Freeman Spogli Institute for International Studies Program on Energy and Sustainable Development Stanford University


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November 8, 2005 - In the News

ABC News reports dwindling inventories and cold winter forecasts are creating concerns about natural gas supply. PESD research fellow Mark Hayes finds reducing the use of natural gas will help to lower prices.

Will We Have Enough Natural Gas?

Dwindling Inventories and Cold Winter Forecasts Create Concern About Natural Gas Supply

Appeared in ABC News, October 26, 2005

By Charles Herman

Oct. 26, 2005-- Natural gas prices have soared to record highs recently as traders and industry officials anticipate a winter season of cold temperatures and tight supplies. The big concern: Could the nation run out of natural gas this winter?

Natural gas futures prices dropped slightly today to $14.04 per million British thermal units after a record settlement price yesterday of $14.388 mmBtu. The dip comes a day before the Energy Department releases the latest inventory figures for natural gas. Commodities traders will be studying the number closely.

"I don't think we'll have enough going into winter," said John Kilduff, senior vice president of the energy risk management firm FIMAT USA.

Injection Season

During the warm spring and summer months, natural gas producers store, or "inject," as much natural gas as possible. Storage levels seemed sufficient going into the start of the injection season, but after a hot summer when power generators worked at full capacity and two hurricanes struck the heart of oil and natural gas production in the Gulf of Mexico, inventory levels dropped precipitously.

Weeks after hurricanes Katrina and Rita tore through the area, the Minerals Management Service reported today that nearly 56 percent of all gas production in the Gulf region still remains off-line. Overall, the Gulf of Mexico represents nearly 23 percent of the nation's natural gas production. To date, approximately 10 percent of the natural gas produced yearly in the region has been shut down.

Natural gas producers in other parts of the U.S. have been working to make up the difference, and it's showing. Last week, the Energy Information Administration reported a strong increase in natural gas inventories. The EIA estimated that just over 3 trillion cubic feet of natural gas was currently in storage, slightly above the five-year average.

Melissa Marion of the Natural Gas Supply Association, a trade association that represents natural gas producers, said she expected inventory to be sufficient. "We believe that we will be above the five-year average," she said.

Enough Supply?

FIMAT's Kilduff is not so sure that inventories will be sufficient. "I don't think we are going to make it and to the extent that we don't, we will be in jeopardy and will have a real challenge on our hands," he said.

Tomorrow's Energy Department report will be crucial as it will be the last one before Nov. 1, the official start of the winter heating season, when inventories will be used more to heat homes and business. If this winter is severe, Kilduff predicts there could be shortages in some regions, extended school closings and even possible interruptions for those industries that volunteer to shut off natural gas usage if it is needed elsewhere.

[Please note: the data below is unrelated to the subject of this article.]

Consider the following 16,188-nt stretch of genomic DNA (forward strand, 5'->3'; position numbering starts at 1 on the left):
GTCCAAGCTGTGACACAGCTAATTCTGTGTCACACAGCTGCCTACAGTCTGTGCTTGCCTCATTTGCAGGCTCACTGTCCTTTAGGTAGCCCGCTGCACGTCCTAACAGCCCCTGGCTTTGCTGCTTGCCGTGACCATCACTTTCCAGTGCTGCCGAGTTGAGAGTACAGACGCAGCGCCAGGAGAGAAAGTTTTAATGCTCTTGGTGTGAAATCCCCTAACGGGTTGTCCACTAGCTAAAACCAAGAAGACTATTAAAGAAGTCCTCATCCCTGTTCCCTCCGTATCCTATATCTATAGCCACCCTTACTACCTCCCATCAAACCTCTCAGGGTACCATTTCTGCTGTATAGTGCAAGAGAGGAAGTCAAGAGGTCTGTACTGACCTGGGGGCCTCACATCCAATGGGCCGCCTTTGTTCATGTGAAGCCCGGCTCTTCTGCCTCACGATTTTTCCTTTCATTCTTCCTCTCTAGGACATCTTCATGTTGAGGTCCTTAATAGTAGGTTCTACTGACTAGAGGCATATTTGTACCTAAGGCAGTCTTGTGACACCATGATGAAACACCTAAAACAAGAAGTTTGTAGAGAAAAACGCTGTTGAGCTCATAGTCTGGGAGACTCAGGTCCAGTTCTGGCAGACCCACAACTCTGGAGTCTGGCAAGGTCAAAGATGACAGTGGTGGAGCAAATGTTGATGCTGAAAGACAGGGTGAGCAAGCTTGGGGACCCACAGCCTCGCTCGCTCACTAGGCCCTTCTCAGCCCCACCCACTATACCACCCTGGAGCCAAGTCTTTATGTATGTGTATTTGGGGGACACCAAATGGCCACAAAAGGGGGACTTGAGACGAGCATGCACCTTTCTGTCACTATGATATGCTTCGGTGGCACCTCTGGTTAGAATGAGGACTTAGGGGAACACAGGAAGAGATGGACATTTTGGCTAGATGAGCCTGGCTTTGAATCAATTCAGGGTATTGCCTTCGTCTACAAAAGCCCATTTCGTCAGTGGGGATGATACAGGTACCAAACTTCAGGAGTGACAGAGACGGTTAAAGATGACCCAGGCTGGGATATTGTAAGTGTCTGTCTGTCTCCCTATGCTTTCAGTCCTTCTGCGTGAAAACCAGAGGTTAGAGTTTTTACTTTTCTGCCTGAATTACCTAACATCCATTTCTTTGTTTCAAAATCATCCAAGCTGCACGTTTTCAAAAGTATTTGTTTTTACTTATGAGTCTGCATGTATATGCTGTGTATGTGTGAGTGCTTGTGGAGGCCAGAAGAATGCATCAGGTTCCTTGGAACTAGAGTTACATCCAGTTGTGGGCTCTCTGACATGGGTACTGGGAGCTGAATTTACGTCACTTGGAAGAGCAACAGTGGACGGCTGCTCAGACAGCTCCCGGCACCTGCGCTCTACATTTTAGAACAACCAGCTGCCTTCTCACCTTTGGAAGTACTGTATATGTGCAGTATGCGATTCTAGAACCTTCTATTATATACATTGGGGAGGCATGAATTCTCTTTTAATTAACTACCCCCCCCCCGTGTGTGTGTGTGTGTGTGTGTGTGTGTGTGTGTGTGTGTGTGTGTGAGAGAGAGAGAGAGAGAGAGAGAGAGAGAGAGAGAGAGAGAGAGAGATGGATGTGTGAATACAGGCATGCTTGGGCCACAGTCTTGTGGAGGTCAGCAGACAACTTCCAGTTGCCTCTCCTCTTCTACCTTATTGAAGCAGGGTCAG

Independent energy consultant James Jensen remains optimistic about the situation. "Things seem to be easing a bit from what was expected," Jensen said. He does, however, have one concern: "If demand comes back strongly and supply is slow to return, then the problem could get severe."

That increase in demand could come from a colder winter. Weather remains the crucial, unknown factor.

Cold Winter Weather

It's going to be conservation that keeps prices in check, and beyond that we'll probably have to pay a hefty bill and hope it is not a colder-than-average winter.
-  Mark Hayes
The National Oceanic and Atmospheric Administration predicts this winter will be warmer than the 30-year average, but 6.5 percent cooler than last year. That means more cold days and more days with the heat turned on. If this winter is cold and demand for natural gas soars, inventories could drop to dangerous levels. And those inventories can't be easily replenished.

"Unfortunately, natural gas is not like heating oil or gasoline, we can't import any substantial amount from overseas," said Kilduff. "Really, we're on our own for this one."

Already, heating prices are expected to soar this winter due to reduced supplies. The federal government predicts homeowners will spend 48 percent more this winter to heat their homes with natural gas.

In the face of possibly reduced supplies, the gas producers association recommends conservation. The organization estimates that if demand is reduced by only 5 percent, that will more than adequately offset the amount of natural gas not being produced in the Gulf of Mexico.

Mark Hayes, a research fellow at Stanford's Program on Energy and Sustainable Development, said reducing the use of natural gas will also help to lower prices.

"It's going to be conservation that keeps prices in check, and beyond that we'll probably have to pay a hefty bill and hope it is not a colder-than-average winter."




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